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Fakes & copies

Studies of the Vermeer forger Van Meegeren and 19th-century literary counterfeits

Confusing, criminal, but very virile

It is difficult to imagine two books on a single subject that differ more in their approach to their subject than Frank Wynne’s biography of Han van Meegeren, the infamous Dutch forger of Vermeer, and Aviva Briefel’s dissection of literary representations of fakes and faking in the second half of the 19th century. One is a rattling good yarn, the other a scholarly work of considerable intricacy and insight. Yet both are illuminating and each reveals the worth of the other.

Han van Meegeren’s story is well-known. Arrested for the treasonable sale of a Dutch national treasure, Christ with the Woman Taken in Adultery by Vermeer, to Hermann Göring, he saved himself by proving that the painting was a fake and in so doing transformed himself into something of a national hero. Mr Wynne’s thorough and well-researched biography reads like a thriller. His essential sympathy for an essentially unattractive subject persuades the reader that, despite Van Meegeren’s arrogance and self-absorption, he was a talented anti-hero.

Dr Briefel’s analysis of the faker in fiction demonstrates that, for the Victorians, forgery, although criminal, was admirably virile. Forgery was represented as an exclusively male activity because, while women might copy, only men were considered capable of crossing the line beyond which “imitation becoming creative…rises to the rank of real art”. In the 19th century, the example of Michelangelo, who created a Sleeping Cupid that passed as a classical sculpture, provided an example that all forgers could call on to explain the essential morality of their deceptions.

Han van Meegeren, believing himself a self-taught genius at odds with the spirit of the age, was inspired by Paul Eudel’s account of Michelangelo’s Ceres (attributed on discovery to Praxiteles which the artist proved his own by producing the missing arm which he had broken off and retained) to cut off and keep part of the canvas on which he painted his first and greatest forgery The Supper at Emmaus.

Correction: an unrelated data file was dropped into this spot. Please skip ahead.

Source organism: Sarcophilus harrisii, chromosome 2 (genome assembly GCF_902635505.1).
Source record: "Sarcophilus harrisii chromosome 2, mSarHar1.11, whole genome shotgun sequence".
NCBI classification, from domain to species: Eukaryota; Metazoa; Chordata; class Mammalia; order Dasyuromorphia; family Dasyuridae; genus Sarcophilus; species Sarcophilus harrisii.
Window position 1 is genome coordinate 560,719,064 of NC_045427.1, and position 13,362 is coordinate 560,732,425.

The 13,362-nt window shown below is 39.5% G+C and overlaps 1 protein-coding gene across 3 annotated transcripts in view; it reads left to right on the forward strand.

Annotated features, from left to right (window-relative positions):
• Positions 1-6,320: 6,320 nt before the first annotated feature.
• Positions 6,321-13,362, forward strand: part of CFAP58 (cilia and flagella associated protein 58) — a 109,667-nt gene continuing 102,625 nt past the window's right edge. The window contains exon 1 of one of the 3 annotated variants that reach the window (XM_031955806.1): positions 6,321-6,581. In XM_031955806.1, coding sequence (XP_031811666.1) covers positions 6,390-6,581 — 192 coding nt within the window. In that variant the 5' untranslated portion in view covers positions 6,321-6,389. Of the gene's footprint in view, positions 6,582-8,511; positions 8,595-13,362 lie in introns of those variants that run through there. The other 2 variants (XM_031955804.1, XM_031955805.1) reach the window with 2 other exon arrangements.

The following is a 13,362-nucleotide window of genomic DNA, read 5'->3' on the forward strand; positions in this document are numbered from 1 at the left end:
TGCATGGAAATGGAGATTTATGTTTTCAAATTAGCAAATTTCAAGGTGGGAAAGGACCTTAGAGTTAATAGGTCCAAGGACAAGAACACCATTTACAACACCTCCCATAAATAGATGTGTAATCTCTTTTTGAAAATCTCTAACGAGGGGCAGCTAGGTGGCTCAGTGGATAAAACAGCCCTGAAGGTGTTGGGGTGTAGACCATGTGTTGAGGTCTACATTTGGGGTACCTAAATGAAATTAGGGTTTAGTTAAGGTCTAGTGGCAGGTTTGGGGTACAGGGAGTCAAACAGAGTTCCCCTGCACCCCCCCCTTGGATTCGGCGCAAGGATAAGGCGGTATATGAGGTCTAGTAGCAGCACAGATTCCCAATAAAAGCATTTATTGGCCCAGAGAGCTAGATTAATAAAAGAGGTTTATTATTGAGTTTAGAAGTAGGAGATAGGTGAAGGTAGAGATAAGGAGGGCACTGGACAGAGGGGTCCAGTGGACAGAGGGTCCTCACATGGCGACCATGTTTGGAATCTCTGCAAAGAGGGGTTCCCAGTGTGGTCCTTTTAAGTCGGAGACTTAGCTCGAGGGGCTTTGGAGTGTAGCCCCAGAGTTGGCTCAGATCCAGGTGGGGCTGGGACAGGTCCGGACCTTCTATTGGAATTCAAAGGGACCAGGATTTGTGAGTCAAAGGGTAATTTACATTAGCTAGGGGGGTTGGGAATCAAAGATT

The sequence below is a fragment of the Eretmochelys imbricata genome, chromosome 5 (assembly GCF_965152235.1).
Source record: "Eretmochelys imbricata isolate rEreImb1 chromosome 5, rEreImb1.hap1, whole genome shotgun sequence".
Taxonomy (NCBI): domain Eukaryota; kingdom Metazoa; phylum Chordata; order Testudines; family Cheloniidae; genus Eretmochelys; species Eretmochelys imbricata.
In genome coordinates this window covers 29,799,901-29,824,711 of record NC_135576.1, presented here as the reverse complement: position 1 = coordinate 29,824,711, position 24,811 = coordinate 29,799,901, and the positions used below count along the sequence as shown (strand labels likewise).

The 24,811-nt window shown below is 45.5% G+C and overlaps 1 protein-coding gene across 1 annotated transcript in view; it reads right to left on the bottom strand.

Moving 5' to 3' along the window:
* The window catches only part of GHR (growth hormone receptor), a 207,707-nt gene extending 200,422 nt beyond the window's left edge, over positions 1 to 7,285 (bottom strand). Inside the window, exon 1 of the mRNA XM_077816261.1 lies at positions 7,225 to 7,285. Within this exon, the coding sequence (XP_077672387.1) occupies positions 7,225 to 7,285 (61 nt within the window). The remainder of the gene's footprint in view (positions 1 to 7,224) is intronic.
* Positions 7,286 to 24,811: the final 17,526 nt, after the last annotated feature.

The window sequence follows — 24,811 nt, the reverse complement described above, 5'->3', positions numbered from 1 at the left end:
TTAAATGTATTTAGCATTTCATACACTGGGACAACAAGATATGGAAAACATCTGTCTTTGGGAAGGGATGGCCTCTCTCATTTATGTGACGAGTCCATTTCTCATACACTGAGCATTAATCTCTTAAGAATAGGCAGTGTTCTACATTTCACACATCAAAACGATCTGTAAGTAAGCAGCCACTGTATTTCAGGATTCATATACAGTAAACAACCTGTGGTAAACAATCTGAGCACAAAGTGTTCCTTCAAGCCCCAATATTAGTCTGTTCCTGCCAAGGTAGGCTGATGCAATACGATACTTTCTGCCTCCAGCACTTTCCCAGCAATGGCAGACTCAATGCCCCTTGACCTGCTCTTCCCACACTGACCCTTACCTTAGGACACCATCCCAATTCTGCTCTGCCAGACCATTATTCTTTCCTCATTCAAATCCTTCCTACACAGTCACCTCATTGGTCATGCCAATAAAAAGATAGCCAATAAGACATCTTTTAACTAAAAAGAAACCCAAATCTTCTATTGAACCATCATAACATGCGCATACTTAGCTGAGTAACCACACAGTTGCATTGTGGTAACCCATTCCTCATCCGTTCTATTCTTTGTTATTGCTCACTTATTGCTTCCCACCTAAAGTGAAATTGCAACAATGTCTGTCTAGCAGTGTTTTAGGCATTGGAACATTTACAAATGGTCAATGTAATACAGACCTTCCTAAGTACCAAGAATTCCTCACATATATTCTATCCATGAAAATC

Dr Briefel’s analysis of Henry James’s The American and Paste, Hawthorne’s The Marble Faun, George Du Maurier’s Trilby, Balzac’s Pierre Grassou, Wilkie Collins’s A Rogue’s Life and even George Cukor’s Gaslight is erudite and illuminating.

Her reflections on the representation of the dealer as Jew, woman as fake but never faker, and connoisseurship as a nexus for homosocial and homoerotic relationships disguised by the feminisation of the fake itself, are elegant and convincing. But what is missing, naturally enough from a work of literary criticism, is any real discussion of the visual experience of fakes.

Mr Wynne bravely tackles this head on. Bravely because it is very difficult to describe the visual impression made by Van Meegeren’s work without making oneself ridiculous either by describing it as unutterably repulsive and so failing completely to convey how it convinced the greatest Dutch critics, art historians and connoisseurs of the time, or by describing them as great works of art when they are now so embarrassingly evidently nothing of the kind. Abraham Bredius described Lady and Gentleman at the Spinet in The Burlington Magazine as “one of the finest gems in the master’s oeuvre” and Christ and the Disciples at Emmaus as “the masterpiece of Johannes Vermeer of Delft”. (Not everyone felt the same.) Their unmasking led van Meegeren’s contemporary and supporter, the popular journalist and author Godfried Bomans, to conclude that “it is not the Vermeers but the experts who authenticated them that are fakes”.

As Dr Briefel puts it: “Without any kind of molecular rearrangement, the detected object transforms into something altogether different than it was before the expert’s verdict.” Or, in Berenson’s words, “the moment the fatal word ‘forgery’ is pronounced…we actually see the object as less and less beautiful”. The study of fakes fascinates because it confronts us with human fallibility in an area where the authenticity both of the object and of the experience are sacred. Amusing, intriguing and chilling it serves as a reminder that the power of suggestion is such that, in the right circumstances, people can be led to believe almost anything at all. And not only about art.

Appeared in The Art Newspaper Archive, 174 November 2006